I replaced the battery, and to my amazement, it then worked normally, and there was no problem this morning.

I am waiting for our local computer parts supplier to get more stock of Samsung 860 EVO 1TB SSD drives so that I can buy one for my wife’s sister’s husband to replace his fourth failed 1TB SATA hard drive.

You can download the latest build of W10 from Microsoft at no cost. Burn the DVD and install, there is no “update circus” after such an install.

I have used many SSD drives as replacements for failed old 5400 or 7200 drives.

In all instances Windows boots many times faster, and the usage experience is always better.

BUT - note that many older laptops (and current cheapos) do not have a very fast set of sata ports. They don’t need to, to max out a crappy old 5400rpm 250gb drive. So when you update to an SSD, you will rarely if ever get the sort of i/o the disk can manage.

The best part of installing the SSD on an old laptop is the new boot speed, and the significantly improved battery life (assuming the battery still has some life…).

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That installs a new baseline but the monthly updates continue. 6 Months later a new build, and it too gets its monthly updates. New builds often get ‘important updates’ very soon after release to fix pervasive problems. Each build download is (order) 3GB in its own right. For those using data-limited plans it remains an impost. BTW, during the install from a build it still checks for and downloads the latest applicable updates :wink:


Some people will always whine about Windows updates. Over my IT time they have whined about updates from Windows 3.0 to 3.1, WFW, etc, etc.

But in reality Windows 10 is a lot better than W3 was. Monthly updates are a benefit to most users, as there are countless millions of users who don’t run antivirus/antispam/antimalware so they need the security patches to help save them from themselves.

BTW during the install you can disconnect your internet and it won’t check for and download any recent patches. W10 Pro asks the question, not sure about W10 home because I would never recommend using it. Pro is the way to go for you, as you can turn off all updates and save your data plan.

I use the Crucial. Recently upgraded to a 2TB as the old one filled up. had the 1TB for 5years. No problems yet. certainly sped up the computer.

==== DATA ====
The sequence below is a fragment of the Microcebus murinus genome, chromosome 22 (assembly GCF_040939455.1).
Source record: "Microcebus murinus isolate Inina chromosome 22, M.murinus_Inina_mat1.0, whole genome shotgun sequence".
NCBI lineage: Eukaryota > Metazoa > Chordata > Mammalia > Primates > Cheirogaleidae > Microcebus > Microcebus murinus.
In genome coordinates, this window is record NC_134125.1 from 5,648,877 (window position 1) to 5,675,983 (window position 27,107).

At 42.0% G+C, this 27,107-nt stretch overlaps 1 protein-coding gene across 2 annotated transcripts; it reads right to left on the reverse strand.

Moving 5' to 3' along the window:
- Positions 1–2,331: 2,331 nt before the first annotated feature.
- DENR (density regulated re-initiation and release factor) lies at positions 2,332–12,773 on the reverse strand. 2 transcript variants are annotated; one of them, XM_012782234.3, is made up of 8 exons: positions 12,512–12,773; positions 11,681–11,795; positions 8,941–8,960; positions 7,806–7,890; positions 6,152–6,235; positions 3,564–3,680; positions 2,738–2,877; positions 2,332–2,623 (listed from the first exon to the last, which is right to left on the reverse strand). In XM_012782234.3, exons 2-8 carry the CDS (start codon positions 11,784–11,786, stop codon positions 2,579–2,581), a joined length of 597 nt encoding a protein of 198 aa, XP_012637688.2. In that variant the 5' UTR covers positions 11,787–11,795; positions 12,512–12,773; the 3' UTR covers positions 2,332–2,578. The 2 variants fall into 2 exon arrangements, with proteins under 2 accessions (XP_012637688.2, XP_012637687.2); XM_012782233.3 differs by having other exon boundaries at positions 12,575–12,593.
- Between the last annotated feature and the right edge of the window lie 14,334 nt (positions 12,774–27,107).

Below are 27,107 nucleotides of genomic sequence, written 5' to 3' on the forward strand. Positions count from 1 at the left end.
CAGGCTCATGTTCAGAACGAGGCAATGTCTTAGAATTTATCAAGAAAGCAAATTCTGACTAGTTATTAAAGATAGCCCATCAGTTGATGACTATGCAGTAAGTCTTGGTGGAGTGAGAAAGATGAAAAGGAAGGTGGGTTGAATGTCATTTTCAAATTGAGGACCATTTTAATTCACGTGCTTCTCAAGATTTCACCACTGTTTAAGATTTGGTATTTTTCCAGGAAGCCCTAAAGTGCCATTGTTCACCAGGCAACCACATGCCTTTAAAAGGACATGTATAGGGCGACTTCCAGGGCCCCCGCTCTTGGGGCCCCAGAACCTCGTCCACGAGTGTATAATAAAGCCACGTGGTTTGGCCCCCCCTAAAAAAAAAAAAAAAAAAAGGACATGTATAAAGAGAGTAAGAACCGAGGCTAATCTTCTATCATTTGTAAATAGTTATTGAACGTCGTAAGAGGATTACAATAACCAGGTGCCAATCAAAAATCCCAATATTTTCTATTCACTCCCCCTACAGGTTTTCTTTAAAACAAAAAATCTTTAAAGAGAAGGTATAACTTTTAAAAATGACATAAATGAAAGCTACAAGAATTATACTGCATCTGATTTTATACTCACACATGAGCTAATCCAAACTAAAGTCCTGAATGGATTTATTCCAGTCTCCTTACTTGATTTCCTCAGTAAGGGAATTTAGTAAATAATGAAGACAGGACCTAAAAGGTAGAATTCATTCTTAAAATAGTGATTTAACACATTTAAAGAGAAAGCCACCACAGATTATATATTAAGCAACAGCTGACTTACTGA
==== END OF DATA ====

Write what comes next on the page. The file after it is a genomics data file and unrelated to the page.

I use Hard Disk Sentinel which monitors the Health of all SSD and HDD drives, and warns you of failure so you can rescue the data before the disk fails totally. It had recently (5 weeks ago) warned me about an old 1.5TB HDD I had important documents on was about to fail and enabled me to save everything before the drive did fail. It also Gives estimated remaining Lifetime of the drive, Drive Temperature, Drive Information etc.

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Online backup service BackBlaze regularly reports on its servers’ performance and these reports serve very nicely to help select reliable and long-lived hard drives. I cant remember how many Seagate drives are in the BackBlaze server farms but think it is about 20,000.
This is a good online backup service and some additional reports such as reporting on its drives is an added bonus.

If you have another Windows 10 machine, you can create a Recovery Drive for Windows 10 on a USB. You can use this instead of downloading.


In April 2016, I did a technology uplift at home, which included the purchase of new desktop PCs. The hard drives are Samsung 850 evo 1TB Sata III SSDs. I edit and convert large RAW photograph files and the SSD (and processor, RAM and architecture) make the world of difference to the processing speed. All tasks - including boot-up and shut-down, IP camera video downloads, video editing, image processing and data backups - are highly performant. The drives have operated without fault. I’m very pleased with the purchase.


The internal version of the Seagate 1 TB SSD is currently available for around $190 retail, then buy a USB 3.0 2.5" external enclosure for around $20. You can use it on a USB 3.1 socket you just need the right cable to fit the USB 3.1 C port on a computer. If you want to actually go for a USB 3.1 enclosure they can be obtained for about $50 making the total cost between $210 for USB 3.0 to about $240 for USB 3.1. This would save you about $260 or more on buying the complete Seagate external USB 3.1 drive…maybe get a second one with the savings?

I searched at MWave (as an example of a online retail store so it is not to be taken as a recommendation) for retail enclosures and I have posted the search link here so a sample of prices can be seen:!1149%3Dno!1152%3Dusb-30-48gbps!1152%3Dusb-31-10gbps&filter=1153%3Dinternal-interface!1149%3Dexternal-esata!1152%3Dexternal-usb!1152%3Dexternal-usb